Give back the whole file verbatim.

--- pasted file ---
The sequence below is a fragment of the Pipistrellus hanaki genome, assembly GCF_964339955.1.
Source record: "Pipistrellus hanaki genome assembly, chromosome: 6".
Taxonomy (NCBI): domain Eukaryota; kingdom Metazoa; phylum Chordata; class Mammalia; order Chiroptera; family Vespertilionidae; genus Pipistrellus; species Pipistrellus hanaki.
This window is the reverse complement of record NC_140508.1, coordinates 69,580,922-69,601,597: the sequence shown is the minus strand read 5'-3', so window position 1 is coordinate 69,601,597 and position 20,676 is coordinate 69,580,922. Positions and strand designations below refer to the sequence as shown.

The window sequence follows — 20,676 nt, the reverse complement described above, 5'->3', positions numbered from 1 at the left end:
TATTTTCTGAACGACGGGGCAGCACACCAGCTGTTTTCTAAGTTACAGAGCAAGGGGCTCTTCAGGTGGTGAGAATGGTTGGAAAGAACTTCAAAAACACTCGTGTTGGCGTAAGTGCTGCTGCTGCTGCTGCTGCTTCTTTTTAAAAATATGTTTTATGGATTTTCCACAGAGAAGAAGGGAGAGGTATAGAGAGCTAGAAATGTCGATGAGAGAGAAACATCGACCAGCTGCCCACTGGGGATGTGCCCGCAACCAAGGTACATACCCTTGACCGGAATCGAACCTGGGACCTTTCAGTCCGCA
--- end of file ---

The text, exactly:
The sequence below is a fragment of the Pipistrellus hanaki genome, assembly GCF_964339955.1.
Source record: "Pipistrellus hanaki genome assembly, chromosome: 6".
Taxonomy (NCBI): domain Eukaryota; kingdom Metazoa; phylum Chordata; class Mammalia; order Chiroptera; family Vespertilionidae; genus Pipistrellus; species Pipistrellus hanaki.
This window is the reverse complement of record NC_140508.1, coordinates 69,580,922-69,601,597: the sequence shown is the minus strand read 5'-3', so window position 1 is coordinate 69,601,597 and position 20,676 is coordinate 69,580,922. Positions and strand designations below refer to the sequence as shown.

The window sequence follows — 20,676 nt, the reverse complement described above, 5'->3', positions numbered from 1 at the left end:
TATTTTCTGAACGACGGGGCAGCACACCAGCTGTTTTCTAAGTTACAGAGCAAGGGGCTCTTCAGGTGGTGAGAATGGTTGGAAAGAACTTCAAAAACACTCGTGTTGGCGTAAGTGCTGCTGCTGCTGCTGCTGCTTCTTTTTAAAAATATGTTTTATGGATTTTCCACAGAGAAGAAGGGAGAGGTATAGAGAGCTAGAAATGTCGATGAGAGAGAAACATCGACCAGCTGCCCACTGGGGATGTGCCCGCAACCAAGGTACATACCCTTGACCGGAATCGAACCTGGGACCTTTCAGTCCGCA